Politically, Guyana is a country like a bear caught in a trap and can only eat away its trapped foot in a desperate attempt to free itself. One reason is because leaders refuse to consider other forms of governance such as federalism that are more suited to our history and sociology. When they hear the word “federalism”, most Guyanese think of Guyana being “divided”. But federalism is simply another way of integrating a country with “factions” – first explored by the US.
All forms of human organization are undergirded by some sort of ideology or philosophy about how human societies can and ought to be organized. Federalism is not just any form of government: “In its most general and commonly conceived for, federalism can be considered as an ideology which holds that the ideal organization of human affairs is best reflected in the celebration of diversity through unity.”
Federalism, then, has its particular perspective on governance: to achieve stability with justice in pursuit of the good life in societies with diverse populations. Federalists are sensitive to the Kantian caution that “ought” implies “can”, so that an understanding of the empirical conditions of the society under consideration is an absolute prerequisite. The procrustean, unitary state foisted on us by the British places unnecessary burdens on the more equitable sharing of our space we all believe we ought to enjoy. Our politics is “zero-sum” rather than “win-win”.
Substantively, Federalism is centred on the values of liberty and freedom and seeks to give life to those democratic values by integrating diverse groups within societies through accommodation, and not obliteration, of their differences. In the post-modern, post-colonial world, there is not only an acceptance, but a celebration of diversities and we in the “land of six peoples” should welcome this. As far back as the middle of the last century, even the staid British constitutional expert K.C. Wheare pronounced: “one of the most urgent problems in the world today is to preserve diversities…and at the same time, to introduce such a measure of uniformity as will prevent clashes and facilitate cooperation. Federalism is one way of reconciling these two ends.”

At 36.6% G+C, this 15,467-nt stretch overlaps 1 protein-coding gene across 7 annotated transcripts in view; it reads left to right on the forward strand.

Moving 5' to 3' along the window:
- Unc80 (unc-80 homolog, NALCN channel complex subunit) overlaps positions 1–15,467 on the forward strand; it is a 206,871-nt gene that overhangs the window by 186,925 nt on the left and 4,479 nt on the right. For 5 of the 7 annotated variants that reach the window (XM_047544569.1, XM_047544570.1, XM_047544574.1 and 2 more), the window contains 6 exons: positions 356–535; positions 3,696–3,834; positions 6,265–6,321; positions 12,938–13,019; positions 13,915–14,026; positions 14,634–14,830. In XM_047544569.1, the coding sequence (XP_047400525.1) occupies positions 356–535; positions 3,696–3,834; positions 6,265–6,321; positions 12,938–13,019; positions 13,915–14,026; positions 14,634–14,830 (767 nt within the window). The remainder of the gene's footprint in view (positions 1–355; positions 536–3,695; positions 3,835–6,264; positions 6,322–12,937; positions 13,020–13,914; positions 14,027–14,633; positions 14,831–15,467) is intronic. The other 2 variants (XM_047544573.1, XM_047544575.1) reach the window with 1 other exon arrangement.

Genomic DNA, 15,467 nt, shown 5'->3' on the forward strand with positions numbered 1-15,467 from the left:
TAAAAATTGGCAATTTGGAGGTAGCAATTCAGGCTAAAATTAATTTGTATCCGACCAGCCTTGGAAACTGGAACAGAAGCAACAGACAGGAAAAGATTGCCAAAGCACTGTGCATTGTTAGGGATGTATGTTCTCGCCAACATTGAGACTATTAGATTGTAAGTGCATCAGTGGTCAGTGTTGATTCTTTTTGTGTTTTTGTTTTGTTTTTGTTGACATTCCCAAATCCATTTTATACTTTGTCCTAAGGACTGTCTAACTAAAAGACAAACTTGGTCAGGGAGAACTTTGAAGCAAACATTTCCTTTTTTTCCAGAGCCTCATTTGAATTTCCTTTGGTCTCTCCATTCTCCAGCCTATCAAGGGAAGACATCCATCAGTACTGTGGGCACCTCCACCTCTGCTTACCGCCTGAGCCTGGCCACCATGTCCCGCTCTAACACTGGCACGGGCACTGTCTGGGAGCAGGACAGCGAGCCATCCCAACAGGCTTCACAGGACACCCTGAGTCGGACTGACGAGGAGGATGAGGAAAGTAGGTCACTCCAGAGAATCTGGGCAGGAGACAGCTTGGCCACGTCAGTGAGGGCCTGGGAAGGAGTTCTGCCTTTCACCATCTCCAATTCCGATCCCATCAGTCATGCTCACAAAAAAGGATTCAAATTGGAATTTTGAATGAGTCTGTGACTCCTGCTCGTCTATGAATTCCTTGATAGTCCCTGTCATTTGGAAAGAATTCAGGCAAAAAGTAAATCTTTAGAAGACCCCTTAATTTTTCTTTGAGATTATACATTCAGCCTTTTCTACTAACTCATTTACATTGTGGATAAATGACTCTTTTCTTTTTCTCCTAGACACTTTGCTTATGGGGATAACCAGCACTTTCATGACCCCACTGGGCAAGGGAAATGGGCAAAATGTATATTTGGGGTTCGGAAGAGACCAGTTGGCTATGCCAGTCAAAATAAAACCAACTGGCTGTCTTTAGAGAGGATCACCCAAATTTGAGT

Federalism thus seeks to achieve and maintain unity and diversity: it addresses the innate need of people (and politics) to unite for common goals and yet to remain separate and preserve their respective integrities.
Federalism means organizing our society around the principle of freedom and autonomy rather than through the calculus of bureaucratic efficiency. To those who may complain that federalism may introduce unnecessary levels of bureaucracy and personnel, let us not forget our present bloated but ineffective “Regional System”. With Federal states having exclusive competencies in stipulated areas, the various levels will finally have both responsibility and authority in those areas. From this perspective, federalism foregrounds the concern about means and ends and insist that we cannot intend to have people live in “democracy and freedom”, while utilizing institutions that stifle and restrict their potential.
Our governance institutions were honed during colonialism and PNC dictatorship that viewed citizens as objects rather than autonomous subjects. In Guyana, federalist principles would infuse a new political culture to give life to the values of democracy, while institutional changes would nurture and inculcate these new values at the personal, social and ideological levels. Federalism deals directly with the fact of pluralism in the post-modern world.
While there will be many expressions of diversity, from a political perspective, we have seen that in the postmodern world ethnicity has become the most widespread one, leading to severe strains and this seemingly inevitable and intractable conflict between nationalism/ethnicity and democracy in the “politics of identity”. Federalism, however, combines kinship (the basis of ethnicity) and consent (the basis of democratic government) into politically viable entities through constitutionally protected arrangements, involving territorial and non-territorial politics. This is the central need of politics in Guyana. In the modern world where groups, especially ethnic groups, have not disappeared into some sort of mélange, and there are far more groups in the world than countries, federalism performs a sociological function by simultaneously facilitating the integrity of various groups and their input into the political system.
Thus, federalism combines the seeming contradictory impulses present in all societies, but accentuated in plural societies such as Guyana, the need to be united (the principle of solidarity – and shared rule) and the need for groups to live authentically – (the principle of autonomy – self-rule).